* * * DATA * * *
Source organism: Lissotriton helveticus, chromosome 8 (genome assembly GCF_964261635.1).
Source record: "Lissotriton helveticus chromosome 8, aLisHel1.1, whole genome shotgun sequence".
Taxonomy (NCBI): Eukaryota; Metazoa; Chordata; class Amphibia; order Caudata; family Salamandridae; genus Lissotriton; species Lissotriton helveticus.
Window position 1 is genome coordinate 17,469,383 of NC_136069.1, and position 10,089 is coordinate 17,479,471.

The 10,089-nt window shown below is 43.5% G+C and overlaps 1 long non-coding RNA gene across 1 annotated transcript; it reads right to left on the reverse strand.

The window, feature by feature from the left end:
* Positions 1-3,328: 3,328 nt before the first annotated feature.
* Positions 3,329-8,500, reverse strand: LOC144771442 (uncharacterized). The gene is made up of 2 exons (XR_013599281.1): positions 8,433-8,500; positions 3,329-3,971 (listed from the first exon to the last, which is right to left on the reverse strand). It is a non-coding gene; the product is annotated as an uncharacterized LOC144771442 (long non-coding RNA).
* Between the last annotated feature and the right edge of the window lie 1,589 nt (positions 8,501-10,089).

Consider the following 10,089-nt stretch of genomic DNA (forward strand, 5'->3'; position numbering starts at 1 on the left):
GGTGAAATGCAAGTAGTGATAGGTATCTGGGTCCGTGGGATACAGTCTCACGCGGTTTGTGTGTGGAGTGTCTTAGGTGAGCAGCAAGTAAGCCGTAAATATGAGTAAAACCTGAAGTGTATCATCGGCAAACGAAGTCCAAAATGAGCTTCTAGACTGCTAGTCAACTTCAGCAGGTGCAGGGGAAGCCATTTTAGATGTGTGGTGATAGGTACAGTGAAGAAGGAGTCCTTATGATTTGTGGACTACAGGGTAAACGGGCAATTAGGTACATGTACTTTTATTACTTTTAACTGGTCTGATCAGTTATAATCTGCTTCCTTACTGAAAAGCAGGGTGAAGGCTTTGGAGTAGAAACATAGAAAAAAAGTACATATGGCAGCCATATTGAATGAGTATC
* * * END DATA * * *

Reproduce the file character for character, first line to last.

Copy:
Source organism: Lissotriton helveticus, chromosome 8 (genome assembly GCF_964261635.1).
Source record: "Lissotriton helveticus chromosome 8, aLisHel1.1, whole genome shotgun sequence".
Taxonomy (NCBI): Eukaryota; Metazoa; Chordata; class Amphibia; order Caudata; family Salamandridae; genus Lissotriton; species Lissotriton helveticus.
Window position 1 is genome coordinate 17,469,383 of NC_136069.1, and position 10,089 is coordinate 17,479,471.

The 10,089-nt window shown below is 43.5% G+C and overlaps 1 long non-coding RNA gene across 1 annotated transcript; it reads right to left on the reverse strand.

The window, feature by feature from the left end:
* Positions 1-3,328: 3,328 nt before the first annotated feature.
* Positions 3,329-8,500, reverse strand: LOC144771442 (uncharacterized). The gene is made up of 2 exons (XR_013599281.1): positions 8,433-8,500; positions 3,329-3,971 (listed from the first exon to the last, which is right to left on the reverse strand). It is a non-coding gene; the product is annotated as an uncharacterized LOC144771442 (long non-coding RNA).
* Between the last annotated feature and the right edge of the window lie 1,589 nt (positions 8,501-10,089).

Consider the following 10,089-nt stretch of genomic DNA (forward strand, 5'->3'; position numbering starts at 1 on the left):
GGTGAAATGCAAGTAGTGATAGGTATCTGGGTCCGTGGGATACAGTCTCACGCGGTTTGTGTGTGGAGTGTCTTAGGTGAGCAGCAAGTAAGCCGTAAATATGAGTAAAACCTGAAGTGTATCATCGGCAAACGAAGTCCAAAATGAGCTTCTAGACTGCTAGTCAACTTCAGCAGGTGCAGGGGAAGCCATTTTAGATGTGTGGTGATAGGTACAGTGAAGAAGGAGTCCTTATGATTTGTGGACTACAGGGTAAACGGGCAATTAGGTACATGTACTTTTATTACTTTTAACTGGTCTGATCAGTTATAATCTGCTTCCTTACTGAAAAGCAGGGTGAAGGCTTTGGAGTAGAAACATAGAAAAAAAGTACATATGGCAGCCATATTGAATGAGTATC